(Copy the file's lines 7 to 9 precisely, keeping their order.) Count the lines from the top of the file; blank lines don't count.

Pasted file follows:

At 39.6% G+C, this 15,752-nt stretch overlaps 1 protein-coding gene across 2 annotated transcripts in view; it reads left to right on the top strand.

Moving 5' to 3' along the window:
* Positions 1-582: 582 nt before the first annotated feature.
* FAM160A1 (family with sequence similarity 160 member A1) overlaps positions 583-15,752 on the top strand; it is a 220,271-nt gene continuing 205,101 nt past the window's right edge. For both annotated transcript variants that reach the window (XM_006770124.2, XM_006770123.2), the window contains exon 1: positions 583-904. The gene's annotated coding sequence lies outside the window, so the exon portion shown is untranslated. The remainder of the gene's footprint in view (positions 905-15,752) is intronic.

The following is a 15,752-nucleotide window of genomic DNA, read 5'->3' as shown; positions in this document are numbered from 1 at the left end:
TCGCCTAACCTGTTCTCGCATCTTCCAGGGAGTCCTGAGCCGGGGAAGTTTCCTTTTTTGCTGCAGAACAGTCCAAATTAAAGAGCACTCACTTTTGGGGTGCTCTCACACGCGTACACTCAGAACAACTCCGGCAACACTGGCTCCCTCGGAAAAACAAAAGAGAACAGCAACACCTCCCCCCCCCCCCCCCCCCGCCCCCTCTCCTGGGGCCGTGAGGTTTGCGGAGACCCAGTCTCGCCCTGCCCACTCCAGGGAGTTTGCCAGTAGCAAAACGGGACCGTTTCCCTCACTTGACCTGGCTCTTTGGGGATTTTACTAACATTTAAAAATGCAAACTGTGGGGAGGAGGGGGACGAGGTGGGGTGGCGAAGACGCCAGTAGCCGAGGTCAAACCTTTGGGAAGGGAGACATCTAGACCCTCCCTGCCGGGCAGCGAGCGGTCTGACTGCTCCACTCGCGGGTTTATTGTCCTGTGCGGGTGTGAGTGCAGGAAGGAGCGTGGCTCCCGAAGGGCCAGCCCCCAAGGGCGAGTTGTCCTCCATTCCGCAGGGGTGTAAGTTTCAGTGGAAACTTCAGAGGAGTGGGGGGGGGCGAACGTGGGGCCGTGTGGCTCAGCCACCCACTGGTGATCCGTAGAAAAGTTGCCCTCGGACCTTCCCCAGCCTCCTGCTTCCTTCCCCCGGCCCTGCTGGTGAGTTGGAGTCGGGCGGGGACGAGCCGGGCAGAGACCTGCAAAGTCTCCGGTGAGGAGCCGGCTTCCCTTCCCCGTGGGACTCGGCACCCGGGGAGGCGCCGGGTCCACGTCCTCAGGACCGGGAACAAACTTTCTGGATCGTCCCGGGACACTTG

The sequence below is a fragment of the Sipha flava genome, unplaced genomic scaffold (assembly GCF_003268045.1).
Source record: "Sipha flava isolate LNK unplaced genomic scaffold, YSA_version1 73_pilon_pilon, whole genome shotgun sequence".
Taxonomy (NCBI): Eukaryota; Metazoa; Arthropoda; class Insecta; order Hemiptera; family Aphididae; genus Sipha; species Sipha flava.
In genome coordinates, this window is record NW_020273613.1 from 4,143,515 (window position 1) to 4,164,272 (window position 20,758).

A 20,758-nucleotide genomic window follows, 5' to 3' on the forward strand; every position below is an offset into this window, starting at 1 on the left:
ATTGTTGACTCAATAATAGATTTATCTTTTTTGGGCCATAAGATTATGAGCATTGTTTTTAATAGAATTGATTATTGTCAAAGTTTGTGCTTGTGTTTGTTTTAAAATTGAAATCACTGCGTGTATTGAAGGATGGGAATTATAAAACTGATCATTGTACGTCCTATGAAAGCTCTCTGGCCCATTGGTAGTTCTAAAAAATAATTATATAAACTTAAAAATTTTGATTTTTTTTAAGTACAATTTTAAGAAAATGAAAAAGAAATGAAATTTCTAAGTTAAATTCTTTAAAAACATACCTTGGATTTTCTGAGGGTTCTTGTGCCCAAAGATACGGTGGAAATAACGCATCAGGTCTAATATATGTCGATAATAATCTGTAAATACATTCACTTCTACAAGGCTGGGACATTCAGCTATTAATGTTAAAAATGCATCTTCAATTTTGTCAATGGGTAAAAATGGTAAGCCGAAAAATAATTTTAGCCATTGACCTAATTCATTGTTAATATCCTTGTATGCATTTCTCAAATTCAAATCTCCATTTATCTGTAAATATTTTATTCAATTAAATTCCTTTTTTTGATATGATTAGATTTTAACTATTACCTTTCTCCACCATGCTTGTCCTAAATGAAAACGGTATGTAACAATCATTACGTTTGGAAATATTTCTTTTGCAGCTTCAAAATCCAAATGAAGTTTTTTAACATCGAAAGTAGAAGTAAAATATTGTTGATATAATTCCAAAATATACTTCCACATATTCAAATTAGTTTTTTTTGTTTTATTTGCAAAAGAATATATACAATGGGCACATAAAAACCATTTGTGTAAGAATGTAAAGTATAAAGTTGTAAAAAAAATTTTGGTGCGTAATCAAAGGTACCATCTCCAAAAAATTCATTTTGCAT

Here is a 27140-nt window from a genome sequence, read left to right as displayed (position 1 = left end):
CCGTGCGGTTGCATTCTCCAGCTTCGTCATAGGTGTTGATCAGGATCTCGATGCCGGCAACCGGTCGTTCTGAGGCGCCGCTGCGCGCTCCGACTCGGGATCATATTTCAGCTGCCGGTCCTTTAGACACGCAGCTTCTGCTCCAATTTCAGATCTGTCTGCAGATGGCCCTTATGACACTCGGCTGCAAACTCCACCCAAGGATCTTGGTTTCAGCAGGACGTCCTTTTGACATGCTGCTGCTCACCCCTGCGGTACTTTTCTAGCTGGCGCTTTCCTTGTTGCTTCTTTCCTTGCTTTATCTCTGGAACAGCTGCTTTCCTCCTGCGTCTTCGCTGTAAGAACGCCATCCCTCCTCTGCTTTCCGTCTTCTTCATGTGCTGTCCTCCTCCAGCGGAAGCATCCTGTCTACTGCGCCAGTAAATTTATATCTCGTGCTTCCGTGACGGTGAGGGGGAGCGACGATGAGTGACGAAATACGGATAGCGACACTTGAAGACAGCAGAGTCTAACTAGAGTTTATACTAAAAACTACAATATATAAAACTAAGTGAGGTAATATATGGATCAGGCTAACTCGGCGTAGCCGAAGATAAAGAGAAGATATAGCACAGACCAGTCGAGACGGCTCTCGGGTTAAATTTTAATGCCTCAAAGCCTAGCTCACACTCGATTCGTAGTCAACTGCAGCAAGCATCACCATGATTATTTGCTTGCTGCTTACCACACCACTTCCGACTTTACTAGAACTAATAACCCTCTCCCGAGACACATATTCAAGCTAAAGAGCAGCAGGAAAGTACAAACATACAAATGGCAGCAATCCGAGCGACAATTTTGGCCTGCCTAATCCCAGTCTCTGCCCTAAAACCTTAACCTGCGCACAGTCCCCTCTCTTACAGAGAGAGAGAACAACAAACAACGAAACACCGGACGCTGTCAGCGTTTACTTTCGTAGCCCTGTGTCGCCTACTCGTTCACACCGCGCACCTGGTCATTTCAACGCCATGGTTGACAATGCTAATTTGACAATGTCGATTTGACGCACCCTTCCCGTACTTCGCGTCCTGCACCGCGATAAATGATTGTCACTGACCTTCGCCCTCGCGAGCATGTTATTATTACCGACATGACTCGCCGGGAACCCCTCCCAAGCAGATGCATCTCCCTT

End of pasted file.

The sequence below is a fragment of the Sipha flava genome, unplaced genomic scaffold (assembly GCF_003268045.1).
Source record: "Sipha flava isolate LNK unplaced genomic scaffold, YSA_version1 73_pilon_pilon, whole genome shotgun sequence".
Taxonomy (NCBI): Eukaryota; Metazoa; Arthropoda; class Insecta; order Hemiptera; family Aphididae; genus Sipha; species Sipha flava.